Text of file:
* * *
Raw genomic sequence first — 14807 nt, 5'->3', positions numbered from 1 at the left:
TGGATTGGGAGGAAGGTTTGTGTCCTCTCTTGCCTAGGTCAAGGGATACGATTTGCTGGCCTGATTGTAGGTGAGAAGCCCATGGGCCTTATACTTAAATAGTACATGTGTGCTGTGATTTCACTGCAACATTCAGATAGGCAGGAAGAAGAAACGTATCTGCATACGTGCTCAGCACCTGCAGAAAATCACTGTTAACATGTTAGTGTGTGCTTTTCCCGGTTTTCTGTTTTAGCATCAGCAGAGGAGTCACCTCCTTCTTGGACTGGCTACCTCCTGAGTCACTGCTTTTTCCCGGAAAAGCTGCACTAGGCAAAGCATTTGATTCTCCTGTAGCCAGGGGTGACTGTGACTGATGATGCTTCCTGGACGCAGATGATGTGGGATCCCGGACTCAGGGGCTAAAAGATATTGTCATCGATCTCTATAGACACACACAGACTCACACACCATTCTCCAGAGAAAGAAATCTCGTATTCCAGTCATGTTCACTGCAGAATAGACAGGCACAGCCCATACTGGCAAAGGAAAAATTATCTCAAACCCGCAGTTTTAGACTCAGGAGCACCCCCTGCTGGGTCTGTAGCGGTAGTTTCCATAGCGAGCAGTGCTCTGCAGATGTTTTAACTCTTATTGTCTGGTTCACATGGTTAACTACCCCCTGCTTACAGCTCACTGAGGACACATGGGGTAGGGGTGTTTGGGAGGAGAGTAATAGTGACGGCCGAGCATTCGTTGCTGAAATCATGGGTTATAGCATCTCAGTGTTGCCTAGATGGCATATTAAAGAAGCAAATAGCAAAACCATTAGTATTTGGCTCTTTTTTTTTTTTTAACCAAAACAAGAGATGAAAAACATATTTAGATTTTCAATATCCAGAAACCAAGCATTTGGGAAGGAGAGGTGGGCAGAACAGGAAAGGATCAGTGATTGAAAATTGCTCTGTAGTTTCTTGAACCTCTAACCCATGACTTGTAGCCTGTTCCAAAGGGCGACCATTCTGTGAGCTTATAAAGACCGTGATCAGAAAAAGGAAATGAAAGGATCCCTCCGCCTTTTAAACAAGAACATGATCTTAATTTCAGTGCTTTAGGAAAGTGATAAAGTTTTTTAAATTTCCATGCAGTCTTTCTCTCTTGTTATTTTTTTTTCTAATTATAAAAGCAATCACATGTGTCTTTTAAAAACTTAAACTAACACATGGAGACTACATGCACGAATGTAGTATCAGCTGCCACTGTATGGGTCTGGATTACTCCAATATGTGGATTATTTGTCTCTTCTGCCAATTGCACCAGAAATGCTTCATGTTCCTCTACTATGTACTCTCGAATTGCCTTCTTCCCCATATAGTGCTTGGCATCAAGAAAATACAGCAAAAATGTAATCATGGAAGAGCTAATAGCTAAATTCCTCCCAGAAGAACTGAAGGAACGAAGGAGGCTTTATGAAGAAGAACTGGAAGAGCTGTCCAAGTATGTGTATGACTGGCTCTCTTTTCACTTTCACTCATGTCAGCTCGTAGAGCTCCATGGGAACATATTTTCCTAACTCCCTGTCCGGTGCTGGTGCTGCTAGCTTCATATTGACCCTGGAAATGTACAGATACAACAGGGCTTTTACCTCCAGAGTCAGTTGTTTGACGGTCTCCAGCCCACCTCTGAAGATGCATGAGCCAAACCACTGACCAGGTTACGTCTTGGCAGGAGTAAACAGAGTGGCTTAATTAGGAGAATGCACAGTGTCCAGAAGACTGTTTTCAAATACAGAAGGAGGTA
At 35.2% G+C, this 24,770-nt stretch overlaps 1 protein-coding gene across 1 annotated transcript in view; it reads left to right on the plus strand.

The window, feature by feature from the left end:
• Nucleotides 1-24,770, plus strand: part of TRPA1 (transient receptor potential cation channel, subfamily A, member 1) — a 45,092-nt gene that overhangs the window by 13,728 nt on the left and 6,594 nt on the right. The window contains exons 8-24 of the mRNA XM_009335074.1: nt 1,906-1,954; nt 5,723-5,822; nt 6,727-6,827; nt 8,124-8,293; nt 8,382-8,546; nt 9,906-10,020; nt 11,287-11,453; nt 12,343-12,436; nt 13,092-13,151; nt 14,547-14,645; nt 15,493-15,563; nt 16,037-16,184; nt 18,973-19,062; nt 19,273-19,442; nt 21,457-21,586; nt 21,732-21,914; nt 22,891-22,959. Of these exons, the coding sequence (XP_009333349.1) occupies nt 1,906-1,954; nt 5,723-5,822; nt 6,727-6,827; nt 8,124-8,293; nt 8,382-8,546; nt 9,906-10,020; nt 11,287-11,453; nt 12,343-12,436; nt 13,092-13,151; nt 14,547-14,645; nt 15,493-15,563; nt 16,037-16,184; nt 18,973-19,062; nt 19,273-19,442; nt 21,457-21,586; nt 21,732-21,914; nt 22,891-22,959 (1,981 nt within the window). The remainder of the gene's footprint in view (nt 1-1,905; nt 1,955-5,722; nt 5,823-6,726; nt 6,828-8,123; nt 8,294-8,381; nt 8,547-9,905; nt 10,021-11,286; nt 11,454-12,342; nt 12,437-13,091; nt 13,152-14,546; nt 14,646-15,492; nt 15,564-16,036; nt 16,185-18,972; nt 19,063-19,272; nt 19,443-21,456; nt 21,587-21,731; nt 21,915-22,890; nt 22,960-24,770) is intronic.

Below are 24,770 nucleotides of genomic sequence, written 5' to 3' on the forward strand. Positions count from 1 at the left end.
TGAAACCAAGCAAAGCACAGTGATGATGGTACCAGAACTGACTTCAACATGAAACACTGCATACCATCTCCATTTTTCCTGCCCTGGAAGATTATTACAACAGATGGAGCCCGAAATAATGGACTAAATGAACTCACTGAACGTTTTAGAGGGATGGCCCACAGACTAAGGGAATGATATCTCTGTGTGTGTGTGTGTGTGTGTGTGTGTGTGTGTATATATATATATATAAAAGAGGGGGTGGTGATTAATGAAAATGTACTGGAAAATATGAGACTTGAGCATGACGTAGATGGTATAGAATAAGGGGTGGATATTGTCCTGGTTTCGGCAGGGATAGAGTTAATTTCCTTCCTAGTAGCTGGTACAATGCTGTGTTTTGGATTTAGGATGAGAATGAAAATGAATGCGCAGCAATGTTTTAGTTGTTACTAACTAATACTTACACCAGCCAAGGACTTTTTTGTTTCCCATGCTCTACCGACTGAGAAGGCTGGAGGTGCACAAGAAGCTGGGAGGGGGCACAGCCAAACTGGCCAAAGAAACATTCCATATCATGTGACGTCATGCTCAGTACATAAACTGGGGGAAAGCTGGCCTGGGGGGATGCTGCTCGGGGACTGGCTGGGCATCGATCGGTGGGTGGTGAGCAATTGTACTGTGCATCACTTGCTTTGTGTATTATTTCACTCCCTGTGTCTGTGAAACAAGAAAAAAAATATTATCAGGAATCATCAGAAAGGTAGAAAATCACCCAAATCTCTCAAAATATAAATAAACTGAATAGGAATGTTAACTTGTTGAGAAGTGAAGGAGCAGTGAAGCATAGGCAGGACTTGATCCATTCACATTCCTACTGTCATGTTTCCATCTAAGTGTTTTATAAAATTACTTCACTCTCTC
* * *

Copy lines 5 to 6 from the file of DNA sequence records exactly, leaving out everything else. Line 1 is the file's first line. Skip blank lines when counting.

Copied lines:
• Nucleotides 1-24,770, plus strand: part of TRPA1 (transient receptor potential cation channel, subfamily A, member 1) — a 45,092-nt gene that overhangs the window by 13,728 nt on the left and 6,594 nt on the right. The window contains exons 8-24 of the mRNA XM_009335074.1: nt 1,906-1,954; nt 5,723-5,822; nt 6,727-6,827; nt 8,124-8,293; nt 8,382-8,546; nt 9,906-10,020; nt 11,287-11,453; nt 12,343-12,436; nt 13,092-13,151; nt 14,547-14,645; nt 15,493-15,563; nt 16,037-16,184; nt 18,973-19,062; nt 19,273-19,442; nt 21,457-21,586; nt 21,732-21,914; nt 22,891-22,959. Of these exons, the coding sequence (XP_009333349.1) occupies nt 1,906-1,954; nt 5,723-5,822; nt 6,727-6,827; nt 8,124-8,293; nt 8,382-8,546; nt 9,906-10,020; nt 11,287-11,453; nt 12,343-12,436; nt 13,092-13,151; nt 14,547-14,645; nt 15,493-15,563; nt 16,037-16,184; nt 18,973-19,062; nt 19,273-19,442; nt 21,457-21,586; nt 21,732-21,914; nt 22,891-22,959 (1,981 nt within the window). The remainder of the gene's footprint in view (nt 1-1,905; nt 1,955-5,722; nt 5,823-6,726; nt 6,828-8,123; nt 8,294-8,381; nt 8,547-9,905; nt 10,021-11,286; nt 11,454-12,342; nt 12,437-13,091; nt 13,152-14,546; nt 14,646-15,492; nt 15,564-16,036; nt 16,185-18,972; nt 19,063-19,272; nt 19,443-21,456; nt 21,587-21,731; nt 21,915-22,890; nt 22,960-24,770) is intronic.

Below are 24,770 nucleotides of genomic sequence, written 5' to 3' on the forward strand. Positions count from 1 at the left end.